Oct 09, 2006 - 06:24 PM
Take a look at http://www.quirksmode.org for more information on this issue. It's the infamous "box model" that has plagued developers for quite a while. The short answer is: IE does not calculate the height/width the same way that FF does, depending on the "mode" you set for your page interpretation.
Hope the link helps...
Oct 09, 2006 - 07:37 PM
Yes, the "box model". Heard about it, but thought that there was only one standard for it.
Apparently IE used to use an alternative box model, where "width" specifies the total width of the element, including the "padding".
In the "correct" box model, however, "width" is the width of the element without the padding.
In my example:
according to the "correct" box model, the total width of the grey box, that this will display, will be 100 + 2 x 10 px = 120px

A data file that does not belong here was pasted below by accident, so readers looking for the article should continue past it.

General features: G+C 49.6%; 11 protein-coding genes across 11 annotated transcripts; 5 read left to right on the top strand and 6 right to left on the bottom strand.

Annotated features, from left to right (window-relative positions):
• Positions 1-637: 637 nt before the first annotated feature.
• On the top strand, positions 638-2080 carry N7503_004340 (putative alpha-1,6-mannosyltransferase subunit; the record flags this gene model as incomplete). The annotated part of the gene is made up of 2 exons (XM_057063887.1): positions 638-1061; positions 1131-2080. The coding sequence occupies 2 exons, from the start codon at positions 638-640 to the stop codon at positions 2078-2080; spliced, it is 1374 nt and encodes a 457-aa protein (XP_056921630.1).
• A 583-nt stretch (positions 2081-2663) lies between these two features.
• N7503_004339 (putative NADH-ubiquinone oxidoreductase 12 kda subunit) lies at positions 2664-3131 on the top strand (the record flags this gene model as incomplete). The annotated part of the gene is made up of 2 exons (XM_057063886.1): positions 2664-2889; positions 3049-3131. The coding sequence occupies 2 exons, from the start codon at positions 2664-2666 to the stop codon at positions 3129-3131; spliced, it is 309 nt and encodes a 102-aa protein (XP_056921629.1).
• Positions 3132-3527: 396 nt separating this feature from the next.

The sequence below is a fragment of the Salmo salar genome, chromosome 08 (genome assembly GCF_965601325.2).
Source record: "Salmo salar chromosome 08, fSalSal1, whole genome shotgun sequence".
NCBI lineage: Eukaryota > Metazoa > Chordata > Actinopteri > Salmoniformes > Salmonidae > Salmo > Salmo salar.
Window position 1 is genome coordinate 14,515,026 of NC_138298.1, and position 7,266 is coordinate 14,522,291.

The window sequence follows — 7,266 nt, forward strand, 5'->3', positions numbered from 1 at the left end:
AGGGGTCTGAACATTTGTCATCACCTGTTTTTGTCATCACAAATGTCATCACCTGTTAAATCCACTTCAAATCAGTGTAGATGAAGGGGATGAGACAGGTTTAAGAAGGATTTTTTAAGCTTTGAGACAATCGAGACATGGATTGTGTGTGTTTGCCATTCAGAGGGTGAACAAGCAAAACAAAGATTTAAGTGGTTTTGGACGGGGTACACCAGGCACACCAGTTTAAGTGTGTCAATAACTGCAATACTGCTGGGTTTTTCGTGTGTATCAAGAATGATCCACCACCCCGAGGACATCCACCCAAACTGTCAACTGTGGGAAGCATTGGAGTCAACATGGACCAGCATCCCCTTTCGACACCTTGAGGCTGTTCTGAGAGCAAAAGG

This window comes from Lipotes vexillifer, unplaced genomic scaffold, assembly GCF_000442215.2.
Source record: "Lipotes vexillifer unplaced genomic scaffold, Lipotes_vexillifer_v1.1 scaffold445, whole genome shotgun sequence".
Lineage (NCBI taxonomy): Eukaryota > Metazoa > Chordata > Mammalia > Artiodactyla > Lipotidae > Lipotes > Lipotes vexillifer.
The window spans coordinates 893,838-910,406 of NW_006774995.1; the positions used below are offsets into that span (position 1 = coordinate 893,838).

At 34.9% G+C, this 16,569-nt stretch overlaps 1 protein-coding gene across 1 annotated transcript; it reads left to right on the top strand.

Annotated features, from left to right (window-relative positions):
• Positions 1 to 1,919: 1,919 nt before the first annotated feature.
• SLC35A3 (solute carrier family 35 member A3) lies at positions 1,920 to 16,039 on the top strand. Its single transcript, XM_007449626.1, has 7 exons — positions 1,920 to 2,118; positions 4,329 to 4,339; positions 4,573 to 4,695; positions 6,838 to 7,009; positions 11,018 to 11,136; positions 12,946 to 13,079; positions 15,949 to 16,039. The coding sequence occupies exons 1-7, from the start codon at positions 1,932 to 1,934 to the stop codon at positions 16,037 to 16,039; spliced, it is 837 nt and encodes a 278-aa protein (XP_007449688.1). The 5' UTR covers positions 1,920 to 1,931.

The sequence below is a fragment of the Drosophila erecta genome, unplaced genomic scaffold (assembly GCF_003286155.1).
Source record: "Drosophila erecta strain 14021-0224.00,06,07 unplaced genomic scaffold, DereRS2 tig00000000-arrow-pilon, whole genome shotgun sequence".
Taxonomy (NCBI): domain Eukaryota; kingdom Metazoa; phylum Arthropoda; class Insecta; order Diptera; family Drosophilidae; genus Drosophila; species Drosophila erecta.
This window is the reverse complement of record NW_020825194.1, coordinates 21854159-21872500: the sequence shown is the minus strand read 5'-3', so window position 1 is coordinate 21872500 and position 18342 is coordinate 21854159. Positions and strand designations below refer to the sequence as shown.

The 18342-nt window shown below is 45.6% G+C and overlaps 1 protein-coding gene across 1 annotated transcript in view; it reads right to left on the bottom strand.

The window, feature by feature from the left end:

Specifying a doctype like
will trigger IE to use the same "correct" box model as FF. That way it is easier to make cross-browser compatible web pages.
Personally, I would have preferred IE old "quirky" box model, so that the "width" is the actual width of the box shown. Then the box would stay the same no matter how I choose to change the padding.
Oct 10, 2006 - 02:04 PM
Your code would look like this
An voila, your page now displays the way you want it to look in both browsers :)
read more about it here if you're interested:
Oct 20, 2006 - 06:14 PM
If I leave out the DOCTYPE, IE displays it exactly the same way as without "inline".
FF however shrinks the box to fit the content (none).
If I keep the DOCTYPE, IE also shrinks the box to fit the content - since it's empty, the box disappears altogether.
So I wouldn't say this solution is very solid, but I do get the point that the width specified includes padding if I use "inline".
Dec 28, 2010 - 07:26 PM